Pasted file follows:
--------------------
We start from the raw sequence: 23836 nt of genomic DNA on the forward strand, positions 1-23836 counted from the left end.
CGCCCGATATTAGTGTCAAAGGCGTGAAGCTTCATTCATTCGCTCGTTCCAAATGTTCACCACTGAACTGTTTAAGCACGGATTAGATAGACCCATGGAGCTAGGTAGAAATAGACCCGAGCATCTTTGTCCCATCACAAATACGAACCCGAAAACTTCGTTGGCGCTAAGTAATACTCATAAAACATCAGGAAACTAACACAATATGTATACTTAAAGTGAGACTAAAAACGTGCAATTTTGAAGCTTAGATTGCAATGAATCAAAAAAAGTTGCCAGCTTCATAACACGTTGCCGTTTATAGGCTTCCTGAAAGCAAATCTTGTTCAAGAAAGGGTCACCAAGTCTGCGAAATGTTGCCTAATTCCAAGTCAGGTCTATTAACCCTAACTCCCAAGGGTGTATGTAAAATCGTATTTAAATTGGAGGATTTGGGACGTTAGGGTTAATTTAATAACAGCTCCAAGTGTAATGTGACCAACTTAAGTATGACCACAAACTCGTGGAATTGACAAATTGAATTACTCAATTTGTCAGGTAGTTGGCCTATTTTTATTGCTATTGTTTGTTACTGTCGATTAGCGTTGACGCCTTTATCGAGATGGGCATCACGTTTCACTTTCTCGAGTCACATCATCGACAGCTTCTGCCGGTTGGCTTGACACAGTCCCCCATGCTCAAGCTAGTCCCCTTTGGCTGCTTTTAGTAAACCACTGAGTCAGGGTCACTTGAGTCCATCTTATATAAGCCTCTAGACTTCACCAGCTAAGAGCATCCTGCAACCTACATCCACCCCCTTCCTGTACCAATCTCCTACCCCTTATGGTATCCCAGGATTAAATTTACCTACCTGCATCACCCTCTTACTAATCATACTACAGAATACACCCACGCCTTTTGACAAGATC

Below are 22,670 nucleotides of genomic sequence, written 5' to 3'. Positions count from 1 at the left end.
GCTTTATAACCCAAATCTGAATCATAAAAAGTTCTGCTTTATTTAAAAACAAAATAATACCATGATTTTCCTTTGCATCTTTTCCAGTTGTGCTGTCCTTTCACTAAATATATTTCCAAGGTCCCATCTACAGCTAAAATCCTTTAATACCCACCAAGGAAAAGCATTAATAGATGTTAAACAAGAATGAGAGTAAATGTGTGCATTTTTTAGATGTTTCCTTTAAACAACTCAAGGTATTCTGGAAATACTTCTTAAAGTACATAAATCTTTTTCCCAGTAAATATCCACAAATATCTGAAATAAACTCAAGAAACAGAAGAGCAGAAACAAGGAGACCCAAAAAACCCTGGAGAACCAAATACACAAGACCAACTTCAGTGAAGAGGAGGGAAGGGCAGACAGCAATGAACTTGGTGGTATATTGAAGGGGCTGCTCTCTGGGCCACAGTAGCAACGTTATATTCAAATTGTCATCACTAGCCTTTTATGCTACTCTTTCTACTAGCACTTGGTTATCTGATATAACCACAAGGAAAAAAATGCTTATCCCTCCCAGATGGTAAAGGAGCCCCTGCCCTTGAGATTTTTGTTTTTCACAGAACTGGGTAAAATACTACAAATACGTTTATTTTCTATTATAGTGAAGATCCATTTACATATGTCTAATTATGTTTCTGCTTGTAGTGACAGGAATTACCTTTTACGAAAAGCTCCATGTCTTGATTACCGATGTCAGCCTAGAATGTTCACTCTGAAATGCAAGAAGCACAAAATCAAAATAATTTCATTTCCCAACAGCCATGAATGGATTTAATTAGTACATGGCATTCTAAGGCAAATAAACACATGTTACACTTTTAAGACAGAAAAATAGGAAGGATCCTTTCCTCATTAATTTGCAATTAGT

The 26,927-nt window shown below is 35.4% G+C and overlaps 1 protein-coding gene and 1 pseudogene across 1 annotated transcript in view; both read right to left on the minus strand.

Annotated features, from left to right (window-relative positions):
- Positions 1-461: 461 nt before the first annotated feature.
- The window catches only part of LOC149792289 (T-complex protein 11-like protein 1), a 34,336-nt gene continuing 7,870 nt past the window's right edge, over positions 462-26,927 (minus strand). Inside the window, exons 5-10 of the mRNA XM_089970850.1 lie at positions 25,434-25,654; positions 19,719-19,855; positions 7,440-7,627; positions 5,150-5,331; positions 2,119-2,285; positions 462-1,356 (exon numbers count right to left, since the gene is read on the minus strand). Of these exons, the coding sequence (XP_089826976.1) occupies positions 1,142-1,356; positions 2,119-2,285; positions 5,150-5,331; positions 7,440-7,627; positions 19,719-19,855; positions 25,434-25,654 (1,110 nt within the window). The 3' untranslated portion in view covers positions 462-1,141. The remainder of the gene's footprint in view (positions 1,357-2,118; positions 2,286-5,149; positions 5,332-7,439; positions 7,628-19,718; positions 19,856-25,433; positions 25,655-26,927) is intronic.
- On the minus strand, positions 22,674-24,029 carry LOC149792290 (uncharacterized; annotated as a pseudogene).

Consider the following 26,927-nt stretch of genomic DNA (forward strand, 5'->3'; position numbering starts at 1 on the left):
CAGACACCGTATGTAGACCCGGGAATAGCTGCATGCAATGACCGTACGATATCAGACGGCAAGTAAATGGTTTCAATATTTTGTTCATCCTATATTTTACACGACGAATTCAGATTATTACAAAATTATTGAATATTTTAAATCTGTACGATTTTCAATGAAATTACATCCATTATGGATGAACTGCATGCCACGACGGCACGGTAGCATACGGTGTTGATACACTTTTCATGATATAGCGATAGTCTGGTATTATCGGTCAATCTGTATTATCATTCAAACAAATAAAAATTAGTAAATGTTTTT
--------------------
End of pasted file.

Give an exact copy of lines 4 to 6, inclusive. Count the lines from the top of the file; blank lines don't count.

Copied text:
GCTTTATAACCCAAATCTGAATCATAAAAAGTTCTGCTTTATTTAAAAACAAAATAATACCATGATTTTCCTTTGCATCTTTTCCAGTTGTGCTGTCCTTTCACTAAATATATTTCCAAGGTCCCATCTACAGCTAAAATCCTTTAATACCCACCAAGGAAAAGCATTAATAGATGTTAAACAAGAATGAGAGTAAATGTGTGCATTTTTTAGATGTTTCCTTTAAACAACTCAAGGTATTCTGGAAATACTTCTTAAAGTACATAAATCTTTTTCCCAGTAAATATCCACAAATATCTGAAATAAACTCAAGAAACAGAAGAGCAGAAACAAGGAGACCCAAAAAACCCTGGAGAACCAAATACACAAGACCAACTTCAGTGAAGAGGAGGGAAGGGCAGACAGCAATGAACTTGGTGGTATATTGAAGGGGCTGCTCTCTGGGCCACAGTAGCAACGTTATATTCAAATTGTCATCACTAGCCTTTTATGCTACTCTTTCTACTAGCACTTGGTTATCTGATATAACCACAAGGAAAAAAATGCTTATCCCTCCCAGATGGTAAAGGAGCCCCTGCCCTTGAGATTTTTGTTTTTCACAGAACTGGGTAAAATACTACAAATACGTTTATTTTCTATTATAGTGAAGATCCATTTACATATGTCTAATTATGTTTCTGCTTGTAGTGACAGGAATTACCTTTTACGAAAAGCTCCATGTCTTGATTACCGATGTCAGCCTAGAATGTTCACTCTGAAATGCAAGAAGCACAAAATCAAAATAATTTCATTTCCCAACAGCCATGAATGGATTTAATTAGTACATGGCATTCTAAGGCAAATAAACACATGTTACACTTTTAAGACAGAAAAATAGGAAGGATCCTTTCCTCATTAATTTGCAATTAGT

The 26,927-nt window shown below is 35.4% G+C and overlaps 1 protein-coding gene and 1 pseudogene across 1 annotated transcript in view; both read right to left on the minus strand.

Annotated features, from left to right (window-relative positions):